RAC Eligibility Explained

Posted 10 February 2015 | By Zachary Brousseau 

RAC Eligibility  Explained

If you are considering taking one of the four Regulatory Affairs Certification (RAC) exams, one of the first things you need to do is determine whether you meet the exam eligibility requirements. The criteria are not complicated, but since they were changed—the updated criteria went into effect beginning with the autumn 2014 exam period—there may be some lingering confusion over the exact requirements.

To be eligible to take the RAC exam, you must have at least a bachelor’s or first university degree, and some regulatory or regulatory-related experience. How much experience you need depends on your highest earned degree. You are qualified to take the exam if you have:

  • A bachelor’s degree and at least three years of regulatory or regulatory-related experience;
  • A master’s degree and at least two years of regulatory or regulatory-related experience; or
  • A doctorate and at least one year of regulatory or regulatory-elated experience.

Prior to the change, RAC exam takers needed either a bachelor’s degree or three years of experience. In 2013, the Regulatory Affairs Certification Board (RACB), which oversees the exams, determined that requirement was not rigorous enough. With the responsibilities and the advanced skills regulatory professionals need to have today, the RACB felt it appropriate to require at least a bachelor’s degree along with some real-world experience.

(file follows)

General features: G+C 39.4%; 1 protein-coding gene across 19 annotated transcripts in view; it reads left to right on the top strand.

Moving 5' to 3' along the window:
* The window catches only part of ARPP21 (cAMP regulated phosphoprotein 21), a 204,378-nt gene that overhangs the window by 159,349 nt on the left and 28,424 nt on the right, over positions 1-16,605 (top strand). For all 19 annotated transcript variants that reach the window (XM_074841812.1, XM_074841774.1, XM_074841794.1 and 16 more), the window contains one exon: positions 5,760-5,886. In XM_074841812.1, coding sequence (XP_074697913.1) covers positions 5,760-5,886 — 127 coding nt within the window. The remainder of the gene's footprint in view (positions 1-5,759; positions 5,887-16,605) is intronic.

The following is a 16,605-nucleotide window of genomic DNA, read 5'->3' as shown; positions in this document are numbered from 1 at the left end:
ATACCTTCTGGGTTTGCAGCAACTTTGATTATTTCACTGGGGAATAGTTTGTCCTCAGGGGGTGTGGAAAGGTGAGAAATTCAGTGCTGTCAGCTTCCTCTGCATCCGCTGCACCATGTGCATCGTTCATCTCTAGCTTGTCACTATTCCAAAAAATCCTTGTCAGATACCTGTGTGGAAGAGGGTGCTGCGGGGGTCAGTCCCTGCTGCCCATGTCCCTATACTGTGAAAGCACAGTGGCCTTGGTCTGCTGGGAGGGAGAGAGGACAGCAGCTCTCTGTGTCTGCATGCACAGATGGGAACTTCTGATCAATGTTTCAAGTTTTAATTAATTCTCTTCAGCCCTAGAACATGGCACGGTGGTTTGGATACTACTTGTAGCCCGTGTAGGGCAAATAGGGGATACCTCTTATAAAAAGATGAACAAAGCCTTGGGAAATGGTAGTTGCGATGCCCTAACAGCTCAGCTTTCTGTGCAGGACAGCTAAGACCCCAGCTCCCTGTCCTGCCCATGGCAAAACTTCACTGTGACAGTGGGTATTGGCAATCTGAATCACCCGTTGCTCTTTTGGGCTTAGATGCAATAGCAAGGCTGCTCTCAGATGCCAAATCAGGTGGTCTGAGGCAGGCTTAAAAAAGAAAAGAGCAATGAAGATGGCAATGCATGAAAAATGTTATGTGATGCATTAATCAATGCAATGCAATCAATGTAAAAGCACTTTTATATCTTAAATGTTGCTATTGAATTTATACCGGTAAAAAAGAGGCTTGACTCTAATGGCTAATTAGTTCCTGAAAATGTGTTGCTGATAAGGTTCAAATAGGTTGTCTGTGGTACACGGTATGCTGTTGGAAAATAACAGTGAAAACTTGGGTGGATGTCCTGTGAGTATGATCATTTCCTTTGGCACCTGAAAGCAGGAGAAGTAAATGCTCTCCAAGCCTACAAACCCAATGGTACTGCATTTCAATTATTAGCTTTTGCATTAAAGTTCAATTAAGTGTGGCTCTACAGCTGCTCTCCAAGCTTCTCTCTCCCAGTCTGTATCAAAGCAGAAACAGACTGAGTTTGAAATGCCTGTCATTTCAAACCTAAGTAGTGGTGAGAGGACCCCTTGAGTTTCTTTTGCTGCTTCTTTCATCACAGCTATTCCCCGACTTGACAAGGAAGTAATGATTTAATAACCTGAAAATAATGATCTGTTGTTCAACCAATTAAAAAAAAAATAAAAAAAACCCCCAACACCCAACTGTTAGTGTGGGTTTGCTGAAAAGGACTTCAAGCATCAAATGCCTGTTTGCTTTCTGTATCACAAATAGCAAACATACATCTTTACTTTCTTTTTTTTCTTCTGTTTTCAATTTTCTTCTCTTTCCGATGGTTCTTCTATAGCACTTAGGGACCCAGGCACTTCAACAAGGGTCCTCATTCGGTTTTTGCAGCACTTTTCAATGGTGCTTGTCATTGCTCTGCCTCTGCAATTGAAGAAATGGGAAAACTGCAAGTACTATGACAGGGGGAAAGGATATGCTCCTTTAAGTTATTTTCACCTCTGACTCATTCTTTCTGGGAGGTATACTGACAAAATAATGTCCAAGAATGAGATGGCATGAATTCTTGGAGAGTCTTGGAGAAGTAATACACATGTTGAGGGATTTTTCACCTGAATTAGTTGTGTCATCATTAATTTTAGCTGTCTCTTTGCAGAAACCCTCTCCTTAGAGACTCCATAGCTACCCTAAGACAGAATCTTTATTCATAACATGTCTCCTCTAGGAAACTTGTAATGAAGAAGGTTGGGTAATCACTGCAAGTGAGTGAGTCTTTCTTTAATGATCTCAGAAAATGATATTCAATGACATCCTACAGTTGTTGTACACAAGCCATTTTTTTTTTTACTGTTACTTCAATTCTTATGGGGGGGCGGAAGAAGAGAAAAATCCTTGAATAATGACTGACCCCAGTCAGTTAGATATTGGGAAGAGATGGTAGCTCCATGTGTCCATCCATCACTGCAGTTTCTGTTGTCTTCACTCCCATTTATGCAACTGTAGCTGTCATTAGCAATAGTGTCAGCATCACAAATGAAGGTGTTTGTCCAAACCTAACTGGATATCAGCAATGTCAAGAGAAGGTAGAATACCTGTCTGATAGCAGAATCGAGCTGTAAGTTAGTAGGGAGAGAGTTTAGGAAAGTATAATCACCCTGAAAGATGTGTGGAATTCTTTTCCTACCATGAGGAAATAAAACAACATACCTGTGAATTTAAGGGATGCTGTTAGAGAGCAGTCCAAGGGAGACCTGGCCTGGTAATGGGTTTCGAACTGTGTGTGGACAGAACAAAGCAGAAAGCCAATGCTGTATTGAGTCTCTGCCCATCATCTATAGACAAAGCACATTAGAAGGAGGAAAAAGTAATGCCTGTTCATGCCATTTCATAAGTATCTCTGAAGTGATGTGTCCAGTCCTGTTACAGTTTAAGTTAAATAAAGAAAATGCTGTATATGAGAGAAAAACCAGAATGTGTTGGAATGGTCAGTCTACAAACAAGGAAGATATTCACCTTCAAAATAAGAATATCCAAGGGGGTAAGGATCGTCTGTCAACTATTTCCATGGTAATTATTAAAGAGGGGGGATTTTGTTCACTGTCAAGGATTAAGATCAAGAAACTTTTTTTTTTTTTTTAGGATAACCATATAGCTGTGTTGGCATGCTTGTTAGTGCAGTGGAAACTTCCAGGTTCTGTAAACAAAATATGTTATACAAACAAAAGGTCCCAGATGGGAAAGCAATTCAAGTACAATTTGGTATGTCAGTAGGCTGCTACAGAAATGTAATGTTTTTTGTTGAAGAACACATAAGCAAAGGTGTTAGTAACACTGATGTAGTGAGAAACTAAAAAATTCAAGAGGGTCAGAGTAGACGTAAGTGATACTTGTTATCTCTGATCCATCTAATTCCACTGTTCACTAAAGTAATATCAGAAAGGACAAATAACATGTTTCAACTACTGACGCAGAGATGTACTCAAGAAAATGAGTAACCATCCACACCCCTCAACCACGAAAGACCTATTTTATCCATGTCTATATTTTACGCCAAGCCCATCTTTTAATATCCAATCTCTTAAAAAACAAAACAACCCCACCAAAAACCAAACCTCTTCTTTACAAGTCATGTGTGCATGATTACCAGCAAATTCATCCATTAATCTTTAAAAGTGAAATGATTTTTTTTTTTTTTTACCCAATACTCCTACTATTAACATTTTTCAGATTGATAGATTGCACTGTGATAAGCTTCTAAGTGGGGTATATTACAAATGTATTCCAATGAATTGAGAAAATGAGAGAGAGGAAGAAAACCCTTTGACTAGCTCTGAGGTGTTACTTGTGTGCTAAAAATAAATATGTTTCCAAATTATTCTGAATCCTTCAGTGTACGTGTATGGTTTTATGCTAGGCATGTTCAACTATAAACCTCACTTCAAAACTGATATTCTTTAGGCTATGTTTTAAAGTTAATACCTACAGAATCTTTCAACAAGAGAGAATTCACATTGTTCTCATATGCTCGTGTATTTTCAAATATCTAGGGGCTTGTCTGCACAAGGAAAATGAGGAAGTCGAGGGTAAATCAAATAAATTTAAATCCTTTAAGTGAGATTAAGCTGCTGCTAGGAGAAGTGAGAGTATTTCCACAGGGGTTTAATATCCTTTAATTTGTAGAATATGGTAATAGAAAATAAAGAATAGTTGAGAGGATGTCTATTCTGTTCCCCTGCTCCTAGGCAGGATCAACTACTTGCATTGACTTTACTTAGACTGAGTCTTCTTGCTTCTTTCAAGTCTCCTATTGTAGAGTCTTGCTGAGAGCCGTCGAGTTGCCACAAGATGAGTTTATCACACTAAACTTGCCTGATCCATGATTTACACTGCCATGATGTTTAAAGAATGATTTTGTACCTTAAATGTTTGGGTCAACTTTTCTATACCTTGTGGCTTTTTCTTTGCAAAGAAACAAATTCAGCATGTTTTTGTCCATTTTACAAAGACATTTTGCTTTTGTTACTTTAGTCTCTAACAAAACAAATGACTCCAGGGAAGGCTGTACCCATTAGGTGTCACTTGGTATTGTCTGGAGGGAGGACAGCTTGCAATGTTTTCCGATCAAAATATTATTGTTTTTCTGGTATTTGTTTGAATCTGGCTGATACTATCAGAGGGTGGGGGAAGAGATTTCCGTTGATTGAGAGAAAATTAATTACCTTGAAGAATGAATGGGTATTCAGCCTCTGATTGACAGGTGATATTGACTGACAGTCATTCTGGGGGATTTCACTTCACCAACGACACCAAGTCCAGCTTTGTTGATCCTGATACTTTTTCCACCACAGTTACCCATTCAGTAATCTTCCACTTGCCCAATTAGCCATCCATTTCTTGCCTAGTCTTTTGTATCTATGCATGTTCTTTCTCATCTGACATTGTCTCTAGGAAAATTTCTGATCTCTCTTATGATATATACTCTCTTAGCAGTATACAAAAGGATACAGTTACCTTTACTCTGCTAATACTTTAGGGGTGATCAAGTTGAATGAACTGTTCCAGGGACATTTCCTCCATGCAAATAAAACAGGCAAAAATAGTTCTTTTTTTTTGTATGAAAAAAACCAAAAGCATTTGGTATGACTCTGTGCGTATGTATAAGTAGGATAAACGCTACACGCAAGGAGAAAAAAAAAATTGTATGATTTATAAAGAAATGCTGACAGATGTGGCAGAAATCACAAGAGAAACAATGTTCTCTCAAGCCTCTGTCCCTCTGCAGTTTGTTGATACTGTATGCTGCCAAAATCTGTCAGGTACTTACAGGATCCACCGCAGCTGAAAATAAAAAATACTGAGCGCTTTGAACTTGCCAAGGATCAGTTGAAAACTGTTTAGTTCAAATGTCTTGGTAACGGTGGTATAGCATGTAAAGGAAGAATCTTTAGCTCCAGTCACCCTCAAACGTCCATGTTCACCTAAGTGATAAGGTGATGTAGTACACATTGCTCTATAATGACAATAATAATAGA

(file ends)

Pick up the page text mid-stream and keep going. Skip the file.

Although the eligibility criteria was changed in 2014, the RAC exams always have been intended for professionals with 3–5 years in the regulatory field. The exams are experience-based, requiring not only knowledge of the regulations, but also how to apply them in practice.

If you have been in the regulatory profession for more than three years, you are likely a good candidate for the RAC, but don’t be discouraged if “regulatory affairs” is not in your job title. Regulatory-related experience counts too. Related fields include quality assurance, quality control, clinical research and healthcare product project management.

It is important to remember that being eligible is not the same as being ready for the exam. So, if you are eligible, you should also take some time to assess whether the RAC is right for you, learn about the four different RAC credentials and evaluate your exam readiness.

Review the content outline for the exam that interests you. All four outlines are linked from RAPS’ RAC preparation page and are included as appendices to the RAC Candidate Guide. Also, RAPS has created helpful self-assessment tools for the RAC (US) and RAC (Global). An assessment tool for the RAC (EU) also is in the works. See the RAC Candidate Guide for more about the application process, scheduling, exam logistics, etc.

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